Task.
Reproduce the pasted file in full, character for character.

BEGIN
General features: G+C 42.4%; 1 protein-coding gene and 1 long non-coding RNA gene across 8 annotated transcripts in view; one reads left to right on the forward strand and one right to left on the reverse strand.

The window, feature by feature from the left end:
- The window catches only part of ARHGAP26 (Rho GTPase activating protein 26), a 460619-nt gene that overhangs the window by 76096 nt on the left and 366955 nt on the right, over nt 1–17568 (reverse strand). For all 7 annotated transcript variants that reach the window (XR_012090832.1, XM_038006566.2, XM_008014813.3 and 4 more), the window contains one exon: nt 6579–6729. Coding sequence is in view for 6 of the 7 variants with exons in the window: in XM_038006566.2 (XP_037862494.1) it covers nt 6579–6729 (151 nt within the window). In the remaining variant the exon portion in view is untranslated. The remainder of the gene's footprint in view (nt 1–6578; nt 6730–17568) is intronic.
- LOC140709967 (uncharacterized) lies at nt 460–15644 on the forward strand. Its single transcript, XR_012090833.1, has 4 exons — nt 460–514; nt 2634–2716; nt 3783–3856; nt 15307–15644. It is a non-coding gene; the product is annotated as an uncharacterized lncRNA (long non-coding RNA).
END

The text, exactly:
General features: G+C 42.4%; 1 protein-coding gene and 1 long non-coding RNA gene across 8 annotated transcripts in view; one reads left to right on the forward strand and one right to left on the reverse strand.

The window, feature by feature from the left end:
- The window catches only part of ARHGAP26 (Rho GTPase activating protein 26), a 460619-nt gene that overhangs the window by 76096 nt on the left and 366955 nt on the right, over nt 1–17568 (reverse strand). For all 7 annotated transcript variants that reach the window (XR_012090832.1, XM_038006566.2, XM_008014813.3 and 4 more), the window contains one exon: nt 6579–6729. Coding sequence is in view for 6 of the 7 variants with exons in the window: in XM_038006566.2 (XP_037862494.1) it covers nt 6579–6729 (151 nt within the window). In the remaining variant the exon portion in view is untranslated. The remainder of the gene's footprint in view (nt 1–6578; nt 6730–17568) is intronic.
- LOC140709967 (uncharacterized) lies at nt 460–15644 on the forward strand. Its single transcript, XR_012090833.1, has 4 exons — nt 460–514; nt 2634–2716; nt 3783–3856; nt 15307–15644. It is a non-coding gene; the product is annotated as an uncharacterized lncRNA (long non-coding RNA).